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Dis Colon Rectum. 2002 Feb;45(2):273-9.

Non-Hodgkin's lymphoma in a patient with probable hereditary nonpolyposis colon cancer: report of a case and review of the literature.

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Division of Diagnostic Molecular Oncology, Cancer Research Institute, Kanazawa University, Kanazawa, Japan.



Hereditary nonpolyposis colorectal cancer kindreds are frequently associated with cancers in various organs, including endometrium, stomach, and ovary. However, hematologic malignancy has rarely been reported in association with this cancer syndrome. We present here the case of a probable hereditary nonpolyposis colon cancer patient in whom non-Hodgkin's lymphoma developed after curative resection of colon cancer. Our experience with this rare case encouraged us to review the literature for reports indicating a possible relationship between these diseases.


A 52-year-old male whose family history was consistent with the criteria for hereditary nonpolyposis colon cancer underwent right hemicolectomy for ascending colon cancer. Histologically the tumor consisted of adenocarcinoma that was moderately differentiated with mucinous foci and that invaded beyond the muscularis propria. Neither metastasis nor lymphoma was found in paracolonic lymph nodes. Eight months after surgery, the patient developed non-Hodgkin's lymphoma of T-cell origin involving the ileum and lungs. Both colon cancer and lymphoma frequently showed microsatellite DNA instability, sharing alteration in a locus of chromosome 7 (D7S501).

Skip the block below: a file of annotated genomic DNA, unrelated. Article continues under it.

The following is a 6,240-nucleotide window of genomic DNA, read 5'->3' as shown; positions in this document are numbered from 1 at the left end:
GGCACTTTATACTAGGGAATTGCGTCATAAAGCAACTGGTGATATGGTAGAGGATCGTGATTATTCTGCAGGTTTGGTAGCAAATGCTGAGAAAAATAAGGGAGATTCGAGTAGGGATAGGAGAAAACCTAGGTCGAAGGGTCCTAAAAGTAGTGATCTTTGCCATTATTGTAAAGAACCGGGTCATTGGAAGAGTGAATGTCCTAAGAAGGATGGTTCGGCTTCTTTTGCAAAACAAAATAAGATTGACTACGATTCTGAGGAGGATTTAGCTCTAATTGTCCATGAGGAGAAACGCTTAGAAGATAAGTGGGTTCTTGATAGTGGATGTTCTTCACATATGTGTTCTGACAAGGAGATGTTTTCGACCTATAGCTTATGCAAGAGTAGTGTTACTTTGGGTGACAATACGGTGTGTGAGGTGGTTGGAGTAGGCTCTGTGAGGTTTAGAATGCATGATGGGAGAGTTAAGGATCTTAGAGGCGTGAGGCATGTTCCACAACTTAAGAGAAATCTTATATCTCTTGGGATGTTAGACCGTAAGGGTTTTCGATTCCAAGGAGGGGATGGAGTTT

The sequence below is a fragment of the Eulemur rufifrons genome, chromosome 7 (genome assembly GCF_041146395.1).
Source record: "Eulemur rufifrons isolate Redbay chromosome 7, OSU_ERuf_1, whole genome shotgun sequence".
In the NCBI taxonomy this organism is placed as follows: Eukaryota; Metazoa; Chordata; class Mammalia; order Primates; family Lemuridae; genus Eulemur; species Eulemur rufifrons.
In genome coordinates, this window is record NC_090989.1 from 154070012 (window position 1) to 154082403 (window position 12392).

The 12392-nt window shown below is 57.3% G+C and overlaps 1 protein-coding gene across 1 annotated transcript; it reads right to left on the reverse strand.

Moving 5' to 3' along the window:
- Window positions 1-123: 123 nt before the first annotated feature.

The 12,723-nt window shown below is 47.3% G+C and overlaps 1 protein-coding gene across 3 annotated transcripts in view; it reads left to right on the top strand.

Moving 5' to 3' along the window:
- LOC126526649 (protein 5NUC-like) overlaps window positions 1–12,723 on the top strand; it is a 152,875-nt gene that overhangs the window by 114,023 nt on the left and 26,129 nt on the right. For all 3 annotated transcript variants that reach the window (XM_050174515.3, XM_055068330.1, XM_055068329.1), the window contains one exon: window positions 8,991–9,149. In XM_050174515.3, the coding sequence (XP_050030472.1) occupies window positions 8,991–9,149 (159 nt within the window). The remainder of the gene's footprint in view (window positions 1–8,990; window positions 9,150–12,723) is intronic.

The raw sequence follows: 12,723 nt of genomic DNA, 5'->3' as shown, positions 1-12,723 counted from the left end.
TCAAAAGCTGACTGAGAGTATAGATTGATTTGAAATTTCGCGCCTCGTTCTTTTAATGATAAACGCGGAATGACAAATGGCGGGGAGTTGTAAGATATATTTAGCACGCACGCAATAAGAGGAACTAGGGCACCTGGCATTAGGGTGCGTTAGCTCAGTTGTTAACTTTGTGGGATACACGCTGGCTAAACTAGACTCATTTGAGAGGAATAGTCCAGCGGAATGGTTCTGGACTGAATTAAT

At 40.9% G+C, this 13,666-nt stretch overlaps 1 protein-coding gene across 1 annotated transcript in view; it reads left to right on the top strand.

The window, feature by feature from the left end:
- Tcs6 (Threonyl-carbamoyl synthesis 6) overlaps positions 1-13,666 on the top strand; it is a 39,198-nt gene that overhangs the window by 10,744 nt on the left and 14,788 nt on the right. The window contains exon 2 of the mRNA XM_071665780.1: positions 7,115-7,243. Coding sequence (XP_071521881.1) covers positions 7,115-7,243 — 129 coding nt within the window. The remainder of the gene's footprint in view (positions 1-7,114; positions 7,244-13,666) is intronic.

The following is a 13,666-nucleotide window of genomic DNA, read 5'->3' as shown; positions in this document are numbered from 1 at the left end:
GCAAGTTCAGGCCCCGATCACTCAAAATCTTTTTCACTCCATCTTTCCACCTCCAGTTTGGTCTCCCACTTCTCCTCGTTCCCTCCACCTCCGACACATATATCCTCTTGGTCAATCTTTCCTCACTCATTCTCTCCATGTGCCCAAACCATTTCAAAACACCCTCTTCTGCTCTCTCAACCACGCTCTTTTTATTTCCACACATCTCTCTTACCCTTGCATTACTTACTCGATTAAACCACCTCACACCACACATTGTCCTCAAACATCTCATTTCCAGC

A possible association of hematologic malignancy with hereditary nonpolyposis colon cancer reported in the literature, together with a report that MSH2-deficient mice are susceptible to malignant lymphoma, strongly supports the finding that this patient's lymphoma was related to hereditary nonpolyposis colon cancer. Overall, this case manifested a distinct clinical course similar to that observed in an animal model that is deficient in DNA mismatch repair machinery, thus providing scientific and clinical implications for understanding the molecular basis of these tumors and for critical management of hereditary nonpolyposis colorectal cancer patients, respectively.

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